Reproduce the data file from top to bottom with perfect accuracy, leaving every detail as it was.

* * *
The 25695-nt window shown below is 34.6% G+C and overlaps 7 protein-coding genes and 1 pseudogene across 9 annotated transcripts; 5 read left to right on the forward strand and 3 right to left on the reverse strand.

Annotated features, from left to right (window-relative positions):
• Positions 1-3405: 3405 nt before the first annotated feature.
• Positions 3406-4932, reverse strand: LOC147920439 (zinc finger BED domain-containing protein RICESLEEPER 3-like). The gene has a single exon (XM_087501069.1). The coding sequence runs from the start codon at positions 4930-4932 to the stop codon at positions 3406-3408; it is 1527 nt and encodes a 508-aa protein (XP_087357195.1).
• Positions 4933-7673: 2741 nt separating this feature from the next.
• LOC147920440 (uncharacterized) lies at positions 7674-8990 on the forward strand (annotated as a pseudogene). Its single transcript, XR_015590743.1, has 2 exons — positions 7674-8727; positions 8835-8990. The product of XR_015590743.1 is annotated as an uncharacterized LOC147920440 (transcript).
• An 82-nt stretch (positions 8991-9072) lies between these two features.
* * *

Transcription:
The 25695-nt window shown below is 34.6% G+C and overlaps 7 protein-coding genes and 1 pseudogene across 9 annotated transcripts; 5 read left to right on the forward strand and 3 right to left on the reverse strand.

Annotated features, from left to right (window-relative positions):
• Positions 1-3405: 3405 nt before the first annotated feature.
• Positions 3406-4932, reverse strand: LOC147920439 (zinc finger BED domain-containing protein RICESLEEPER 3-like). The gene has a single exon (XM_087501069.1). The coding sequence runs from the start codon at positions 4930-4932 to the stop codon at positions 3406-3408; it is 1527 nt and encodes a 508-aa protein (XP_087357195.1).
• Positions 4933-7673: 2741 nt separating this feature from the next.
• LOC147920440 (uncharacterized) lies at positions 7674-8990 on the forward strand (annotated as a pseudogene). Its single transcript, XR_015590743.1, has 2 exons — positions 7674-8727; positions 8835-8990. The product of XR_015590743.1 is annotated as an uncharacterized LOC147920440 (transcript).
• An 82-nt stretch (positions 8991-9072) lies between these two features.